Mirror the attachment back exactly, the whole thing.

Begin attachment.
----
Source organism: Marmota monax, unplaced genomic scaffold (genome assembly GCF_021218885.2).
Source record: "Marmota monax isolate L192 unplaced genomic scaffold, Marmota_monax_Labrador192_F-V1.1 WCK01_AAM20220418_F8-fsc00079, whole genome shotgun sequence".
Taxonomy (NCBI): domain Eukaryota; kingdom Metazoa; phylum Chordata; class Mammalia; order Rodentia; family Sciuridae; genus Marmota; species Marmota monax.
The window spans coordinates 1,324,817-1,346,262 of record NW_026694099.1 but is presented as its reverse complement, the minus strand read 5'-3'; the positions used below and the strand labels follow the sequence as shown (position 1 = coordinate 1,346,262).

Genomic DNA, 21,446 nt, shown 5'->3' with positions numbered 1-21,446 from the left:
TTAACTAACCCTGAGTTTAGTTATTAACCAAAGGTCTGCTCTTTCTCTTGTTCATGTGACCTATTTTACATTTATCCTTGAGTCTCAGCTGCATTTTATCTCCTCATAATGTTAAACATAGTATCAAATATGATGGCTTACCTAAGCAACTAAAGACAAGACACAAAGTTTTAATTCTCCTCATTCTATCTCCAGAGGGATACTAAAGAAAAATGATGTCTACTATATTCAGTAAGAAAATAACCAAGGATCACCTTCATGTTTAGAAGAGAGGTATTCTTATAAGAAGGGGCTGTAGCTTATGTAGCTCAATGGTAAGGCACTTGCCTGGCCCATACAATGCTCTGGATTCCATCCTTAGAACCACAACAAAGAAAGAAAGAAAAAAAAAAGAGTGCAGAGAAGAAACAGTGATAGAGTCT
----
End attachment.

Source organism: Marmota monax, unplaced genomic scaffold (genome assembly GCF_021218885.2).
Source record: "Marmota monax isolate L192 unplaced genomic scaffold, Marmota_monax_Labrador192_F-V1.1 WCK01_AAM20220418_F8-fsc00079, whole genome shotgun sequence".
Taxonomy (NCBI): domain Eukaryota; kingdom Metazoa; phylum Chordata; class Mammalia; order Rodentia; family Sciuridae; genus Marmota; species Marmota monax.
The window spans coordinates 1,324,817-1,346,262 of record NW_026694099.1 but is presented as its reverse complement, the minus strand read 5'-3'; the positions used below and the strand labels follow the sequence as shown (position 1 = coordinate 1,346,262).

Genomic DNA, 21,446 nt, shown 5'->3' with positions numbered 1-21,446 from the left:
TTAACTAACCCTGAGTTTAGTTATTAACCAAAGGTCTGCTCTTTCTCTTGTTCATGTGACCTATTTTACATTTATCCTTGAGTCTCAGCTGCATTTTATCTCCTCATAATGTTAAACATAGTATCAAATATGATGGCTTACCTAAGCAACTAAAGACAAGACACAAAGTTTTAATTCTCCTCATTCTATCTCCAGAGGGATACTAAAGAAAAATGATGTCTACTATATTCAGTAAGAAAATAACCAAGGATCACCTTCATGTTTAGAAGAGAGGTATTCTTATAAGAAGGGGCTGTAGCTTATGTAGCTCAATGGTAAGGCACTTGCCTGGCCCATACAATGCTCTGGATTCCATCCTTAGAACCACAACAAAGAAAGAAAGAAAAAAAAAAGAGTGCAGAGAAGAAACAGTGATAGAGTCT